“White Wine in the Sun” isn’t a probable title for a Christmas song, but it is if you’re Australian, like the comedian/musician Tim Minchin. (Among other things, he wrote the music and lyrics for the Broadway musical Matilda.)
This song will sneak up on you—it usually manages to get me in tears in the last minute or so. For most of it, Minchin ruminates on his mixed feelings around the holidays: He’s “hardly religious,” but he likes the music. He has “all the usual objections to consumerism,” he doesn’t want big presents. “It’s sentimental, I know, but I just really like it.”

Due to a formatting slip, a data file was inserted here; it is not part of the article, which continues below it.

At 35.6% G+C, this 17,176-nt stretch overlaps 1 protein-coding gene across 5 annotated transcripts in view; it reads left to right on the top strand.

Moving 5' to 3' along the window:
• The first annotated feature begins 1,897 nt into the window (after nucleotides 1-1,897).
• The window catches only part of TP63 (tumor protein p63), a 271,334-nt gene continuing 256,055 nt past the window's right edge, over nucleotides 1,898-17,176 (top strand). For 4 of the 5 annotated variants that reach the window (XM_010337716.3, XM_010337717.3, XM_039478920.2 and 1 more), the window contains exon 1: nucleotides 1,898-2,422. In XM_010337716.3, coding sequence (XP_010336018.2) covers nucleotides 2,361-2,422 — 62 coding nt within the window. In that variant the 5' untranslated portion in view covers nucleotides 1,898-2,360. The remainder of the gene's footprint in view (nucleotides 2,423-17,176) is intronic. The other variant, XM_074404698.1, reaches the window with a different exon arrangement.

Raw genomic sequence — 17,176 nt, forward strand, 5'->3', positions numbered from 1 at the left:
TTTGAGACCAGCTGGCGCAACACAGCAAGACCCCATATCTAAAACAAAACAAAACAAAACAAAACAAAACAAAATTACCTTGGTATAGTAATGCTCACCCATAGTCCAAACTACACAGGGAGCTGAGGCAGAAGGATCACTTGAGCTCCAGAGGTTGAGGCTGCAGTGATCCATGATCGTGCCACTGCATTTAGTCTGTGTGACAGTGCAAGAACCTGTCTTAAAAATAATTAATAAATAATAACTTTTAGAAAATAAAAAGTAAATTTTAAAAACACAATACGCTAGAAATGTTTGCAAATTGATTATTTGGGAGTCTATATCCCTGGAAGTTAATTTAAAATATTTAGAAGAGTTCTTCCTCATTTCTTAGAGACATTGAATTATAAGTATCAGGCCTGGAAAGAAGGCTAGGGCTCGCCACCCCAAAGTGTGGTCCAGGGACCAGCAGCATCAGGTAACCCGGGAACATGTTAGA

But about halfway through, “White Wine in the Sun” builds, and it becomes about Minchin spending the holidays with his family in Australia, drinking white wine in the sun, and the reliability of always knowing they’re there.
I challenge you to hold it together until the end.
“And if, my baby girl, when you’re twenty-one or thirty-one,/And Christmas comes around/And you find yourself nine thousand miles from home/You'll know what ever comes/Your brothers and sisters and me and your mum/Will be waiting for you in the sun./Whenever you come,/Your brothers and sisters, your aunts and your uncles/Your grandparents, cousins, and me and your mum/We'll be waiting for you in the sun, drinking white wine in the sun.